Exploring the Volcanic Archipelago of Fernando de Noronha, Brazil

From a distance, the main island of the Fernando de Noronha archipelago, about 354 kilometers (220 miles) off Brazil’s northeast coast, is recognizable by its largest volcanic peak, Pico Mount, viewed here from the west

 

Fernando de Noronha, Brazil is a volcanic archipelago of 21 islands about 354 kilometers (220 miles) off Brazil’s northeast coast. It is named after its largest island, a protected national marine park and ecological sanctuary with a jagged coastline and diverse ecosystems. Fernando de Noronha is renowned for its undeveloped beaches and for scuba diving and snorkeling. Sea turtles, rays, dolphins and reef sharks swim in its warm, clear waters. Fiercely protected by the local environmentalist organization, these pristine islands and ecosystem are a UNESCO World Heritage Site and a peaceful haven for the lucky few who visit its tranquil shores. The quaint neighborhoods of Vila dos Remédios and nearby Vila do Trinta hold a few well-preserved remnants from the colonial period.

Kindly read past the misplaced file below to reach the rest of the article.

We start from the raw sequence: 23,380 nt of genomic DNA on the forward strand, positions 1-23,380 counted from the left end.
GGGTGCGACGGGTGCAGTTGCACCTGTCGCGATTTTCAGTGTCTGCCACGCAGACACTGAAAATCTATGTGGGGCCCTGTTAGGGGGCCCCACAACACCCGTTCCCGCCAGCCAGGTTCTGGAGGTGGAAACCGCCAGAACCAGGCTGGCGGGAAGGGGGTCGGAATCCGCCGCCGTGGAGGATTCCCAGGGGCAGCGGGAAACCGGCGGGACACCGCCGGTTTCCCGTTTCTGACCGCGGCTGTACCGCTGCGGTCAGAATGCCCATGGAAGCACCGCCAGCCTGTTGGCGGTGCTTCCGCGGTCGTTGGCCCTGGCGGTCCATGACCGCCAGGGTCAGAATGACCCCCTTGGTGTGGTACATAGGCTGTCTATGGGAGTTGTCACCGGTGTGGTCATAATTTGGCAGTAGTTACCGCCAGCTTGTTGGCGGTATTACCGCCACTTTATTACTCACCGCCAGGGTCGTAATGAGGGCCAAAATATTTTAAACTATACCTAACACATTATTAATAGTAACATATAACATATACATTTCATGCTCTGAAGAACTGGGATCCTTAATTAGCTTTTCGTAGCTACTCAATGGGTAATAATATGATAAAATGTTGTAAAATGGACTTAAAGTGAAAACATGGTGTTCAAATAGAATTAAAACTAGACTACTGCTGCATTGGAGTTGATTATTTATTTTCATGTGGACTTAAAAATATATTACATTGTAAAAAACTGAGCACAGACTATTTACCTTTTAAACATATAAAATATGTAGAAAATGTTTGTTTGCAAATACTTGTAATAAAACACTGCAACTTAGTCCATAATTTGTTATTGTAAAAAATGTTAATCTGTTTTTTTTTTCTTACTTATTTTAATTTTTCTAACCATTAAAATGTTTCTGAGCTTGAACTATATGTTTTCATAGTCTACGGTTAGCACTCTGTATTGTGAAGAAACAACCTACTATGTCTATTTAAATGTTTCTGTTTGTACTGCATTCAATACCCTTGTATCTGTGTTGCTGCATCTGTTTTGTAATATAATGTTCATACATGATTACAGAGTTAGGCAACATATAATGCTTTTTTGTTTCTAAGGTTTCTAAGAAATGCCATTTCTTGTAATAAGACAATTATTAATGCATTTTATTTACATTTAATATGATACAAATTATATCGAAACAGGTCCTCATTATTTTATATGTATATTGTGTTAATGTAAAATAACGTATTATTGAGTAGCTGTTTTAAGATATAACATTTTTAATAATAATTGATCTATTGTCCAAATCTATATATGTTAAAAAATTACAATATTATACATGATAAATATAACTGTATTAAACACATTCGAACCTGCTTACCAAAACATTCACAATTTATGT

At Baia de Sueste (Sueste Bay) we went snorkeling and had the opportunity to see a number of turtles and lobsters (hiding in holes on the ocean bottom), along with an array of tropical fish

 

Our truck drove us a few kilometers (miles) from Baia de Sueste to a point overlooking Praia do Leão (Lion Beach), one of the archipelago’s most beautiful and pristine beaches

 

The view from the trail at Mirante dos Golfinhos (Golfinhos Viewpoint) to the southwest, with the tip of the main island – Ponta de Sapata – visible in the distance from the cliff

 

Coastal rock formations give evidence of the island’s volcanic origins

 

A tour boat in the bay off of Praia do Sancho (Sancho Beach)

 

The “two brothers” (Morro Dos Dois Irmãos) rock formations, just north of Baia dos Porcos and Praia do Sancho, off Praia do Cacimba do Padre, Fernando de Noronha, Brazil

 

The parade ground (with canons) in front of the colonial administration building

Posted by Rich E.
May 1, 2018